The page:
Lakes & Coasts

Our Changing Lakes & Coastlines

The name "Minnesota" derives from a Dakota name, Miní Sóta Makhóčhe, which means "land where the water is so clear it reflects the sky."

Minnesota is known as the "Land of 10,000 Lakes", but the state actually has 11,842 lakes and almost 70,000 miles of lakes and streams. From the original Dakota name to today, the state's waterways have been a critical part of its culture, history, and economy. The lakes and streams across the state are used for recreation, transportation, drinking water, irrigation, agriculture, and industry. In addition, the nearby Great Lakes help to moderate Minnesota's climate.  

Some of the effects of climate change on Minnesota's lakes include:

Reduced lake ice cover
Reduced lake ice cover
Increased surface water temperature
Increased surface water temperature
Increased summer evaporation rates
Increased summer evaporation rates
Reduced oxygen levels
Reduced oxygen levels







All of these changes can impact aquatic species.  


Superior ice in winter at minimum
A satellite view of the Great Lakes during the winter when ice was at an interannual minimum.
(source: NOAA Great Lakes Environmental Research Laboratory)
Superior ice in winter
A satellite view of the Great Lakes during the winter when ice was at an interannual maximum.
(source: NOAA Great Lakes Environmental Research Laboratory)


record-breaking bloom on Lake Erie

As water temperatures rise, in combination with nutrient runoff from agriculture, harmful algal blooms might become more frequent and severe, threatening both wildlife and human health.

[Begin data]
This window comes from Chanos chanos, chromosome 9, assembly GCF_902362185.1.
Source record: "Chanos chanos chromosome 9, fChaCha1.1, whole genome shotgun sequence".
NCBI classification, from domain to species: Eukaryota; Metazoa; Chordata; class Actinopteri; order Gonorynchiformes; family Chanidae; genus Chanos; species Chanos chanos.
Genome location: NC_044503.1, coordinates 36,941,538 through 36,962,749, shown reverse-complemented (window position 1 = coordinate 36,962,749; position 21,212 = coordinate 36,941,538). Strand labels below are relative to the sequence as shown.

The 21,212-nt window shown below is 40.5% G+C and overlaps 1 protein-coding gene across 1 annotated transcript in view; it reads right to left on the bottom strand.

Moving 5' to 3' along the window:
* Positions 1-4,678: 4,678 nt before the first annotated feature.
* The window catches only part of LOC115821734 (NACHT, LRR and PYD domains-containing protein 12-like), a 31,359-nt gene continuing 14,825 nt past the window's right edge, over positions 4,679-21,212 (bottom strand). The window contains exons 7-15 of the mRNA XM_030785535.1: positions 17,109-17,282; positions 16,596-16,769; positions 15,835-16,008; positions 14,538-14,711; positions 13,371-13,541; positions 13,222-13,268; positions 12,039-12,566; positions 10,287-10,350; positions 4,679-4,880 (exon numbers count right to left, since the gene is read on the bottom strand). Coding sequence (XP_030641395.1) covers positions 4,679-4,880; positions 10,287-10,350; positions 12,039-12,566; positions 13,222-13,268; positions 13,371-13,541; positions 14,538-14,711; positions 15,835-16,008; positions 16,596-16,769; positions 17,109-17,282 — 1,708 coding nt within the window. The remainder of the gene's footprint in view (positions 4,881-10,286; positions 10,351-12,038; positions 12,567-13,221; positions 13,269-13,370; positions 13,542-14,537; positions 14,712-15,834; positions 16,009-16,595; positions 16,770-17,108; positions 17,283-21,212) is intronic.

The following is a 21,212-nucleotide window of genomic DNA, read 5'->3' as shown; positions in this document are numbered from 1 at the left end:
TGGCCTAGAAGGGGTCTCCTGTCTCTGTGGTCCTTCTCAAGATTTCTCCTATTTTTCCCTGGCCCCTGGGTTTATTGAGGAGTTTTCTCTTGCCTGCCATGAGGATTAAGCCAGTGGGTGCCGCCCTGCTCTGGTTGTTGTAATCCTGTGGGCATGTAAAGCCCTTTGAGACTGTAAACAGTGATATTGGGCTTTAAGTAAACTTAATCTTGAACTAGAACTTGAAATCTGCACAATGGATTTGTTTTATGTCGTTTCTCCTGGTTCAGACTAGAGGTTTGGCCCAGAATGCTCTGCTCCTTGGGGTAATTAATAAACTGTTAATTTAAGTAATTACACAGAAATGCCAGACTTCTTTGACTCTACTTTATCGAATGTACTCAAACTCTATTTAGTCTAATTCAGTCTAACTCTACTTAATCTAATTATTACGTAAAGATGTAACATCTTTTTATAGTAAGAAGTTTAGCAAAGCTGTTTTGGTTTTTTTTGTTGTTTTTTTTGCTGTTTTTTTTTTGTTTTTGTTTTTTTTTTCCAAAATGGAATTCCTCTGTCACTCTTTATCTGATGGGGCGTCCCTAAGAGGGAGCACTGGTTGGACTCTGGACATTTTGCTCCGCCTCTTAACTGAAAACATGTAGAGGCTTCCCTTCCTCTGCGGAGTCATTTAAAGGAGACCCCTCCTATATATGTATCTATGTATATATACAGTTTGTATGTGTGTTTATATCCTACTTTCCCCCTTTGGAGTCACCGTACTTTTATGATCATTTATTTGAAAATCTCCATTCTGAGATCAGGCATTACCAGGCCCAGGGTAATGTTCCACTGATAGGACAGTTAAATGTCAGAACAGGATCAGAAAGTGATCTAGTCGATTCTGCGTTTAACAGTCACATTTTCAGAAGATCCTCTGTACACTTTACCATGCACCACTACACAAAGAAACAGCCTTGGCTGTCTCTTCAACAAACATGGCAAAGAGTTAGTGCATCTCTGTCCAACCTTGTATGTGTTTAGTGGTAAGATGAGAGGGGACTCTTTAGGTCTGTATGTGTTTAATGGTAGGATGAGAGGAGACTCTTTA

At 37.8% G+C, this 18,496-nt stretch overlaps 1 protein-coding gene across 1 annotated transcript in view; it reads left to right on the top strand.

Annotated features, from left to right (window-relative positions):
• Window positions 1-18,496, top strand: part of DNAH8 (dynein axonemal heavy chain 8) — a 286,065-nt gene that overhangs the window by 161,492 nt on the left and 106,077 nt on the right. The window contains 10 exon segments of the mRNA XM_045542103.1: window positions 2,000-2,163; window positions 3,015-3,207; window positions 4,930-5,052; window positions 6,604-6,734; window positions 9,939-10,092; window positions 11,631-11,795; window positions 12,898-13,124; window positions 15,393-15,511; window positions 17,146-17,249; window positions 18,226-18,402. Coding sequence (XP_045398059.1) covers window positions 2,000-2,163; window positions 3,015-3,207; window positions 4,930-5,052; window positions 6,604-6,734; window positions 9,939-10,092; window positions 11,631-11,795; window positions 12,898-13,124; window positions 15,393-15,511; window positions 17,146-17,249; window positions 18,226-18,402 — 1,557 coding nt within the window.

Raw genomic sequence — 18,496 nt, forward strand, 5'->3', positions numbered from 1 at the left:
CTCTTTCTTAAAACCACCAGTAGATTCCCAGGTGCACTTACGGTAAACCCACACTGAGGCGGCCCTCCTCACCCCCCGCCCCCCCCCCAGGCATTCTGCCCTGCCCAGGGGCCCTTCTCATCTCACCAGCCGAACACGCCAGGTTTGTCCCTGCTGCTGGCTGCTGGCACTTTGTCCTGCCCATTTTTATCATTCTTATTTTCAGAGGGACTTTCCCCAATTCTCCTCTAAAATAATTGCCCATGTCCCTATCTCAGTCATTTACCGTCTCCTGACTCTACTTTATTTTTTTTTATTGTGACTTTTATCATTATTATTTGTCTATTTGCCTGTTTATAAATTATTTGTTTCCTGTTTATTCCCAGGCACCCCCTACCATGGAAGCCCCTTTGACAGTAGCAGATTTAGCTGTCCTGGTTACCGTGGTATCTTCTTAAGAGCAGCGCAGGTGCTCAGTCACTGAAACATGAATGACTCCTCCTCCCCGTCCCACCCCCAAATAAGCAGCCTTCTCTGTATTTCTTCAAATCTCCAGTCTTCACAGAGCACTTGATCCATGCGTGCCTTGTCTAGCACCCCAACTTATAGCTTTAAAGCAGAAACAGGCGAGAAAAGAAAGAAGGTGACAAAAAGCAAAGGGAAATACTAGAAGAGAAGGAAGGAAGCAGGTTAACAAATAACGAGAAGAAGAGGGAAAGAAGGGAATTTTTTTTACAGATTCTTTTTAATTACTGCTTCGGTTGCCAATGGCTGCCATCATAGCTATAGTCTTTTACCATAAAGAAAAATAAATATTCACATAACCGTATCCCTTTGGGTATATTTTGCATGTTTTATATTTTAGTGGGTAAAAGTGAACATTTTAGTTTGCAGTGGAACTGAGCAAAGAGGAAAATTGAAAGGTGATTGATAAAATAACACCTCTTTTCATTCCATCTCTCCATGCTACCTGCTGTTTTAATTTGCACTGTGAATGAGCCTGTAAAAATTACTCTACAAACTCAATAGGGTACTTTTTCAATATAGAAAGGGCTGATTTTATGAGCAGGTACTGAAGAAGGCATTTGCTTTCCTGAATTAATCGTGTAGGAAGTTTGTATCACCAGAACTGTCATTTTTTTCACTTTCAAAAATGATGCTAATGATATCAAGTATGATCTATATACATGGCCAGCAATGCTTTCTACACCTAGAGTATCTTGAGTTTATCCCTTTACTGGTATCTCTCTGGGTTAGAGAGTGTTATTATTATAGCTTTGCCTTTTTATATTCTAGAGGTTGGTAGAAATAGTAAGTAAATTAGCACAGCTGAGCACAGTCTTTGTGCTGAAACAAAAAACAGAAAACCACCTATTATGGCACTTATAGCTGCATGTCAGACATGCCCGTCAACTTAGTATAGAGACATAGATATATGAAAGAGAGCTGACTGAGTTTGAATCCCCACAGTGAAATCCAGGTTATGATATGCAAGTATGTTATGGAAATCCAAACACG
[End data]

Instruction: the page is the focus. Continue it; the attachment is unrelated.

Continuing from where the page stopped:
zebra mussels

Increasing water temperatures might make it harder for native, cold-adapted species to survive, allowing invasive (sometimes warm-adapted) species to thrive.

Overhead view of people ice fishing

Because of reduced and thinning ice coverage, it will become harder to partake in Minnesota's winter-time activities, such as ice fishing and skating.

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References & Suggested Reading

Brown, H., 2015: "Good Question: How did Minnesota get its name?" CBS Minnesota. URL.

Great Lakes Climate and Water Movement. Earth Systems – Education Activities for Great Lakes Schools (ES-EAGLS). 1996. Series EP-085. Ohio Sea Grant. Ohio State University, Columbus, OH 43212. 33-45. Authors: Fortner, RW, Miller, H, Sheaffer, AL

Harding, K. J., and P. K. Snyder, 2014: Examining future changes in the character of Central U.S. warm-season precipitation using dynamical downscaling. Journal of Geophysical Research: Atmospheres119, doi:10.1002/2014JD022575.

Harding, K. J., and P. K. Snyder, 2015: Using dynamical downscaling to examine mechanisms contributing to the intensification of Central U.S. heavy rainfall events. Journal of Geophysical Research: Atmospheres, 120, doi:10.1002/2014JD022819.

Melillo J., T. Richmond, and G. Yohe, 2014: An assessment from the U.S. Global Change Research Program to inform the public with scientific information and methods regarding climate change.

Michigan Sea Grant, 2021: "Microclimates." URL.

Minnesota Environmental Quality Board, 2014: Minnesota and climate change: Our tomorrow starts today. Report. URL.

Hoff, M., 2020: 2020 State Water Plan: Water and Climate. Report. URL.

Phillips, D.W., and J.A. McCulloch, 1972: The Climate of the Great Lakes Basin. Environment Canada, Atmospheric Environment, 20, doi:10.7202/021275., 2017: "Here are 10 maps of Minnesota's 10,000 lakes (and rivers, too)." URL.

University of Minnesota, American Indian Studies, 2021: "On Purpose: Portrait of American Indian Studies." URL

USGCRP, 2018: Impacts, Risks, and Adaptation in the United States: Fourth National Climate Assessment, Volume II [Reidmiller, D.R., C.W. Avery, D.R. Easterling, K.E. Kunkel, K.L.M. Lewis, T.K. Maycock, and B.C. Stewart (eds.)]. U.S. Global Change Research Program, Washington, DC, USA, 1515 pp. doi: 10.7930/NCA4.2018.